“The most direct and spontaneous historic pastime we have is the infliction of pain by beating. Nekrassov has a poem about a peasant who flogs a horse about its eyes, “its gentle eyes”… He describes how a feeble nag, which has been pulling too heavy a load, sticks in the mud with its cart and cannot move. The peasant beats it, beats it savagely and, in the end, without realizing why he is doing it and intoxicated by the very act of beating, goes on showering heavy blows upon it. “Weak as you are, pull you must! I don’t care if you die so long as you go on pulling!” The nag pulls hard but without avail, and he begins lashing the poor defenceless creature across its weeping, “gentle eyes”. Beside itself with pain, it gives one tremendous pull, pulls out the cart, and off it goes, trembling all over and gasping for breath, moving sideways, with a curious sort of skipping motion, unnaturally and shamefully… But it’s only a horse and God has given us horses to be flogged.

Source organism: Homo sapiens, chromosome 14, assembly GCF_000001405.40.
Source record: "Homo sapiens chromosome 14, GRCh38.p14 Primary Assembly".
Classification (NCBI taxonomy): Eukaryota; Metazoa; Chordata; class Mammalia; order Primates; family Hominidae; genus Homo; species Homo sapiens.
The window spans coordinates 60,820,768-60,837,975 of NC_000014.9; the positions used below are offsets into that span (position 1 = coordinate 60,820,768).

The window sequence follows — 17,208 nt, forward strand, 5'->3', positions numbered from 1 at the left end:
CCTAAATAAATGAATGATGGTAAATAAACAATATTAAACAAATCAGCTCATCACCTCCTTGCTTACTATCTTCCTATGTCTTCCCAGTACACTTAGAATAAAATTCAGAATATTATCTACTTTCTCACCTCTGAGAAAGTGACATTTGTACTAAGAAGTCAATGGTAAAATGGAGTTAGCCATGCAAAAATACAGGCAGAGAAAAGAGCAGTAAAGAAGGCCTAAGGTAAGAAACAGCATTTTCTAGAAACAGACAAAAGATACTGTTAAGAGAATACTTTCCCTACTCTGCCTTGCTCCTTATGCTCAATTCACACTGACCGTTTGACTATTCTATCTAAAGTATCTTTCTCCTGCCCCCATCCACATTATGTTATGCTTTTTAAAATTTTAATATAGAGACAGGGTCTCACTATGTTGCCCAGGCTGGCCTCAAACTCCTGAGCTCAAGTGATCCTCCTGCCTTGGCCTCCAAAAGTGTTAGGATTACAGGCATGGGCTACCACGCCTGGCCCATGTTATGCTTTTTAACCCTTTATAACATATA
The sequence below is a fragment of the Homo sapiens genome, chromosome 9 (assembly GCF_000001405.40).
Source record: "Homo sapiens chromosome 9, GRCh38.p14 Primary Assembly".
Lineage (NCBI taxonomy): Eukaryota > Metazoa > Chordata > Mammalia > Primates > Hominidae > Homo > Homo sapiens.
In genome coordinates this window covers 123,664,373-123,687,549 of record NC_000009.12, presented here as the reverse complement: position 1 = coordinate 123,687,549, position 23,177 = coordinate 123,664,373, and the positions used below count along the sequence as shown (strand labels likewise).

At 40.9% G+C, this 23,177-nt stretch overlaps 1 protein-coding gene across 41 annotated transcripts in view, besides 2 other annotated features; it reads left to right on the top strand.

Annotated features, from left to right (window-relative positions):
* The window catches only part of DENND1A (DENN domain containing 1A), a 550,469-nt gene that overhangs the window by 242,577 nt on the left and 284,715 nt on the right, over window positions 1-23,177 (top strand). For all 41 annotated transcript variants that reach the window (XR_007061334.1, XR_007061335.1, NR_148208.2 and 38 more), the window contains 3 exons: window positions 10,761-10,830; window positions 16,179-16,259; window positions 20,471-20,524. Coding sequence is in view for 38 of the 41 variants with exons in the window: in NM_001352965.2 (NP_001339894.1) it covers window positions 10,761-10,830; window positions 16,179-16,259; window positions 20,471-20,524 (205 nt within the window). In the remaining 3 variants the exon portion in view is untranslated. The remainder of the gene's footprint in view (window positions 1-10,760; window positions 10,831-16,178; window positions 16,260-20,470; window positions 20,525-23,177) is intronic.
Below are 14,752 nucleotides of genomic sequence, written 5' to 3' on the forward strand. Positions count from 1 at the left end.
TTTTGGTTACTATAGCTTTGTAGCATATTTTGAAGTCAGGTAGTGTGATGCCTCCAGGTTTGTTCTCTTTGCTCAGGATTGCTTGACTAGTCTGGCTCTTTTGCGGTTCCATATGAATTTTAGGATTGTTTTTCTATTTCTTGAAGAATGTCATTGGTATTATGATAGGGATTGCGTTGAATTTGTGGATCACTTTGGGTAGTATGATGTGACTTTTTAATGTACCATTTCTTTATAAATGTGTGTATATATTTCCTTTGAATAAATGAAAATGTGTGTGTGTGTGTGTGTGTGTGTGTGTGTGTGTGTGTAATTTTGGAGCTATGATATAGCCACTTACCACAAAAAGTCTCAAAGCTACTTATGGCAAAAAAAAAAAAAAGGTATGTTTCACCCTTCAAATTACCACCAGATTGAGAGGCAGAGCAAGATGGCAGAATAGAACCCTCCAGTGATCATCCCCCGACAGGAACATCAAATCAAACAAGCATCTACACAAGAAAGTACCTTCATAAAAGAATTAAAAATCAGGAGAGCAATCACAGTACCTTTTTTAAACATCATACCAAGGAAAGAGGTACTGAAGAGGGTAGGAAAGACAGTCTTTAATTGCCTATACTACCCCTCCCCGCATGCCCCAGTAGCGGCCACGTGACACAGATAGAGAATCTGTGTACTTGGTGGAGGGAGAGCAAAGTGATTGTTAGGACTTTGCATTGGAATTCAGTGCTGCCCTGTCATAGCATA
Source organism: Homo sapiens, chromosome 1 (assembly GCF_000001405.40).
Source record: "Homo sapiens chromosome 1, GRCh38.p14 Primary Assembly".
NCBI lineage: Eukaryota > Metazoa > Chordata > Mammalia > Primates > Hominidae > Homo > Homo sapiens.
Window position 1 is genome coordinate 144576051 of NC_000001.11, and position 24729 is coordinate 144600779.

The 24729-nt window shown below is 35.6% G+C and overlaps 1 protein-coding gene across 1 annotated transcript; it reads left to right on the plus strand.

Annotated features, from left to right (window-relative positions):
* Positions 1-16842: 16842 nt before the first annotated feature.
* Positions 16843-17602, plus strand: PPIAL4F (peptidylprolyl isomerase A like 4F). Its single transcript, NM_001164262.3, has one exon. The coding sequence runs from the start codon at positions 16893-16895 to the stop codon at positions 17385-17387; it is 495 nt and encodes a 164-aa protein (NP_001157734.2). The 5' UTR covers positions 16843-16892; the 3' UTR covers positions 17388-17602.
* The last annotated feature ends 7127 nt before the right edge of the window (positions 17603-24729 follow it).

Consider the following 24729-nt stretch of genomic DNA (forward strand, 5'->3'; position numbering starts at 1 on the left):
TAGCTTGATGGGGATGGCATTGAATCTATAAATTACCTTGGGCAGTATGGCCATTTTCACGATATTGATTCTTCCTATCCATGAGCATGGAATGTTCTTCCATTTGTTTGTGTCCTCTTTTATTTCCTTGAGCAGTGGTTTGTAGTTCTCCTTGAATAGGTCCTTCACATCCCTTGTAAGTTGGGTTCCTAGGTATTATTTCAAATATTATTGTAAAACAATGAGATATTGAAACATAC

And there you have an educated and well-brought-up gentleman and his wife who birch their own little deaughter, a child of seven- I have a full account of it. Daddy is glad that the twigs have knots, for, as he says, “it will sting more” and so be begins “stinging” his own daughter. I know for a fact that there are people who get so excited that they derive a sensual pleasure from every blow, literally a sensual pleasure, which grows progressively with every subsequent blow. They beat for a minute, five minutes, ten minutes. The more it goes on the more “stinging” do the blows become. The child screams, at last it can scream no more, it is gasping for breath. ‘Daddy, Daddy, dear Daddy!'”
– Brothers Karamazov